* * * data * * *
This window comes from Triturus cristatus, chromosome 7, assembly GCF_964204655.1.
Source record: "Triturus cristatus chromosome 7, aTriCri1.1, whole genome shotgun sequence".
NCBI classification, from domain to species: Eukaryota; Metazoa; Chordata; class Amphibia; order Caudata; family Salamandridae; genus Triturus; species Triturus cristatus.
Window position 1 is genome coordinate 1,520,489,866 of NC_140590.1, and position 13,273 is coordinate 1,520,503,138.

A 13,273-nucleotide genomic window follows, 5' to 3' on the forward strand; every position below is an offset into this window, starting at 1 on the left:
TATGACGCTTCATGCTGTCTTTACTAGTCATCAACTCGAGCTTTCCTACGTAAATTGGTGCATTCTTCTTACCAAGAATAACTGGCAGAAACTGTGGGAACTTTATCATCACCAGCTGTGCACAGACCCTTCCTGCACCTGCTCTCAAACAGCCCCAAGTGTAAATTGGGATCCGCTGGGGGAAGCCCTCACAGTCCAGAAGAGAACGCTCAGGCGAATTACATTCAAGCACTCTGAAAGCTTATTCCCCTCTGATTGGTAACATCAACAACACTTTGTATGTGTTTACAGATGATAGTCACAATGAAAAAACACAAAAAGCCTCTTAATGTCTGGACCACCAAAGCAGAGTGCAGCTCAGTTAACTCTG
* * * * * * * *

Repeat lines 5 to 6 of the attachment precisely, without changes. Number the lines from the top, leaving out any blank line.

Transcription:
A 13,273-nucleotide genomic window follows, 5' to 3' on the forward strand; every position below is an offset into this window, starting at 1 on the left:
TATGACGCTTCATGCTGTCTTTACTAGTCATCAACTCGAGCTTTCCTACGTAAATTGGTGCATTCTTCTTACCAAGAATAACTGGCAGAAACTGTGGGAACTTTATCATCACCAGCTGTGCACAGACCCTTCCTGCACCTGCTCTCAAACAGCCCCAAGTGTAAATTGGGATCCGCTGGGGGAAGCCCTCACAGTCCAGAAGAGAACGCTCAGGCGAATTACATTCAAGCACTCTGAAAGCTTATTCCCCTCTGATTGGTAACATCAACAACACTTTGTATGTGTTTACAGATGATAGTCACAATGAAAAAACACAAAAAGCCTCTTAATGTCTGGACCACCAAAGCAGAGTGCAGCTCAGTTAACTCTG